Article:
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New Indigenous-focused $25 daycare a life-changer for parents in northeast Calgary

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Little Métis Daycare provides cheap childcare with a big focus on Métis and First Nations culture
McGarvey, Dan
Publication Date: 
24 Jan 2019


Indigenous parents using a new daycare in northeast Calgary say it's already been a life-changer.

The Little Métis Daycare in Huntington Hills is part of the provincial government's $25 per day childcare pilot, providing new and affordable childcare options for parents who say it's making a big difference.

"For us it's made such a huge difference," said Andrea White Hawk-Cook. "We were paying four times as much."

"The $25 per day has literally allowed us to build and buy our first house this year, so it's been an amazing program for us," said White Hawk-Cook, who has a daughter at the centre.

She says another big draw is the strong focus on Indigenous culture. There are traditional stories, powwows, Métis and First Nations arts and crafts, books and lessons in Cree, along with singing, dancing and drumming.

"My husband, we're both Indigenous and this plays a huge role in our lives given we're in such a big city, a big melting pot. We're away from both of our Indigenous communities, so this definitely makes a huge difference for both of us and our kids," she said.

The fully renovated facility is run by Métis Calgary Family Services, which helps urban Aboriginal families with issues like housing, parenting and family development.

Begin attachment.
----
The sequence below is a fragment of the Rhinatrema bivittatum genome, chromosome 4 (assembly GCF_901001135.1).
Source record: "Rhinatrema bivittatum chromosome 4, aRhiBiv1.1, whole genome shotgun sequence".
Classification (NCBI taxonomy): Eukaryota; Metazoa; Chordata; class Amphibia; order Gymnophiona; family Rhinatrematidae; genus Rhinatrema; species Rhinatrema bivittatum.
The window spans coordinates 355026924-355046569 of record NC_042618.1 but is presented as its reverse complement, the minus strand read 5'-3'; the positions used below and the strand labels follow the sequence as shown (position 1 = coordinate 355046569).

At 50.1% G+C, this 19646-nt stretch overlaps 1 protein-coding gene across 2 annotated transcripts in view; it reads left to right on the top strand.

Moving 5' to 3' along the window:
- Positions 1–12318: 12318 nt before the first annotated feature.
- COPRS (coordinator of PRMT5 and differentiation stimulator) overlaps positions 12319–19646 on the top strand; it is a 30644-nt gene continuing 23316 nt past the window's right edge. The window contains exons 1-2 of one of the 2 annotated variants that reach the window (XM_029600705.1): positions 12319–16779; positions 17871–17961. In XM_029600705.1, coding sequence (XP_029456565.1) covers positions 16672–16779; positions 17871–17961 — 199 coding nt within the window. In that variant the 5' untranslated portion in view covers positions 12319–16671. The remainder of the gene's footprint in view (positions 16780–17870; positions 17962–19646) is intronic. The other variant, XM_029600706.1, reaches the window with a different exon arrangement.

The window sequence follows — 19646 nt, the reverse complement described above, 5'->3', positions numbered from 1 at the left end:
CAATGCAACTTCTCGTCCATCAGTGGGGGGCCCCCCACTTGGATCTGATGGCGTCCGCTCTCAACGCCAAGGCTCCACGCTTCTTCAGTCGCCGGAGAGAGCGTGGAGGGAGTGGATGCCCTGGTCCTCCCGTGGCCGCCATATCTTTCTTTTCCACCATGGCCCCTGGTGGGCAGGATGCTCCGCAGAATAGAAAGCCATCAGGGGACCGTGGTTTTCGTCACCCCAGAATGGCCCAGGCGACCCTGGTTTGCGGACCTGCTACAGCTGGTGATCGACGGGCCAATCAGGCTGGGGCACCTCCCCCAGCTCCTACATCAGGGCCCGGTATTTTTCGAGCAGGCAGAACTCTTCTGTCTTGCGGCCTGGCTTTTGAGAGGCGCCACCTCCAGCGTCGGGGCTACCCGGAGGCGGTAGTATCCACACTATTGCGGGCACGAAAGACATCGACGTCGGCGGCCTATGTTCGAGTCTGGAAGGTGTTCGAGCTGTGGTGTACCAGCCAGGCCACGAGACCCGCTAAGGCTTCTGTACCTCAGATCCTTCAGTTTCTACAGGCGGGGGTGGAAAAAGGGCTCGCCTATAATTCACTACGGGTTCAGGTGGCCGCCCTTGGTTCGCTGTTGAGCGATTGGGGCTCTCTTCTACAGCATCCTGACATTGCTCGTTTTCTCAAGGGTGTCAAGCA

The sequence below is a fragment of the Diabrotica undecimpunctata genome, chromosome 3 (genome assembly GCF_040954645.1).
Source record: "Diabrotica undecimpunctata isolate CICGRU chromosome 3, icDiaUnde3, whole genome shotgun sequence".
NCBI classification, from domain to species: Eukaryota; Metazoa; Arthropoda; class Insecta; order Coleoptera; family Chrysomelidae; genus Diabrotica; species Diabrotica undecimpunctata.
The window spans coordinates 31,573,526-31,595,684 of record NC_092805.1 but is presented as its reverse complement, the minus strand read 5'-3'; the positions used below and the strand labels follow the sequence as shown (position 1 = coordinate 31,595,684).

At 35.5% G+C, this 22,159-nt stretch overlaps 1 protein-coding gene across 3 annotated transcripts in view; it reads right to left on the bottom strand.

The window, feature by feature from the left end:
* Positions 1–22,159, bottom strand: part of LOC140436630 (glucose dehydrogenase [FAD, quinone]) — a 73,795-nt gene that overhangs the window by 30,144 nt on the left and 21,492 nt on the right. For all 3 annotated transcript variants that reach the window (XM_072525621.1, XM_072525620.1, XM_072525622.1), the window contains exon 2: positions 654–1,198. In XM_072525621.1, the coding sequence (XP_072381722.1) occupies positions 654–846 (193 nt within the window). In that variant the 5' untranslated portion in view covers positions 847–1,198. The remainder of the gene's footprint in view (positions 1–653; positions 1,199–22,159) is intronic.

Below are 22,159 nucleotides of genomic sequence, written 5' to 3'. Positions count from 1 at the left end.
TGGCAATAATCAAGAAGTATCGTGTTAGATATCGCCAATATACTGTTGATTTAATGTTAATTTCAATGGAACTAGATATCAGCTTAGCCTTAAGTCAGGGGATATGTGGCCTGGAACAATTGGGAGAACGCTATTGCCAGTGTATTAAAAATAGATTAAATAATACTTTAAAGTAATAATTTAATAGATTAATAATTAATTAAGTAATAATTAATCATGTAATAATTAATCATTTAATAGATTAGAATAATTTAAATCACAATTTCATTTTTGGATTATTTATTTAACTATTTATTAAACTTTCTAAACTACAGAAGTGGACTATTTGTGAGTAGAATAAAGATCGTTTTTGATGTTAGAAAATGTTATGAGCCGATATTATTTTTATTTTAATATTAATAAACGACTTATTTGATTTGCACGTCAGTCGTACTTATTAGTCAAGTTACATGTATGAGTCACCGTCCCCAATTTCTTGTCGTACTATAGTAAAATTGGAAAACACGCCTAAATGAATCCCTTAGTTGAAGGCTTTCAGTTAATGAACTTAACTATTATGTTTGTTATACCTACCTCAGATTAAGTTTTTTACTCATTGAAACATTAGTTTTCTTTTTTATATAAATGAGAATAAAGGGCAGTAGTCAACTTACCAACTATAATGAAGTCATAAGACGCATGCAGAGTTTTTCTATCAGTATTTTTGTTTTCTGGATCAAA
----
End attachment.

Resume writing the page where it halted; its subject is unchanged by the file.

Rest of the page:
The organization says many of its clients face social and economic challenges, and cheap and accessible daycare can open doors and create opportunities for parents who can then find jobs, go back to school and access programming and appointments that were, until now, out of reach.

"As a full-time working parent it allows me to have less financial worries," said another parent, who CBC News agreed not to identify.

"I put the money towards my family, the small family I have, and it takes a weight off my shoulders," she said. "And for my child, the cultural piece is huge, and I've noticed a huge difference. I'm glad it's here for the community," she added.

For some low-income parents who qualify for the maximum public subsidy, the child-care fees will drop to zero.

Many of the kids who use the daycare come from a neighbouring housing program run by Métis Calgary Family Services. That program helps families find permanent homes and greater independence with a number of different resources and supports available to them.

"The daycare helps give the families a sense of community. Parents attend programs on site, and a lot of the kids attend the school across the street," said Michelle Big Wolf, a resource worker with the organization.

"It opens a lot of doors to families who otherwise would not have access to daycare," she said.

"For families that are just trying to, first of all, solidify housing, and then integrate into the community is one thing, but to have access to daycare to socialize kids before they go into kindergarten is essential and can really help a family in the right direction," said Big Wolf.

Big Wolf says once kids are in daycare, parents have the time and space they need to make positive life changes and progress that benefits them and the whole family.

Registration is open to the public, and subsidies are available to qualifying families.

The centre takes on kids from 19 months to five years old.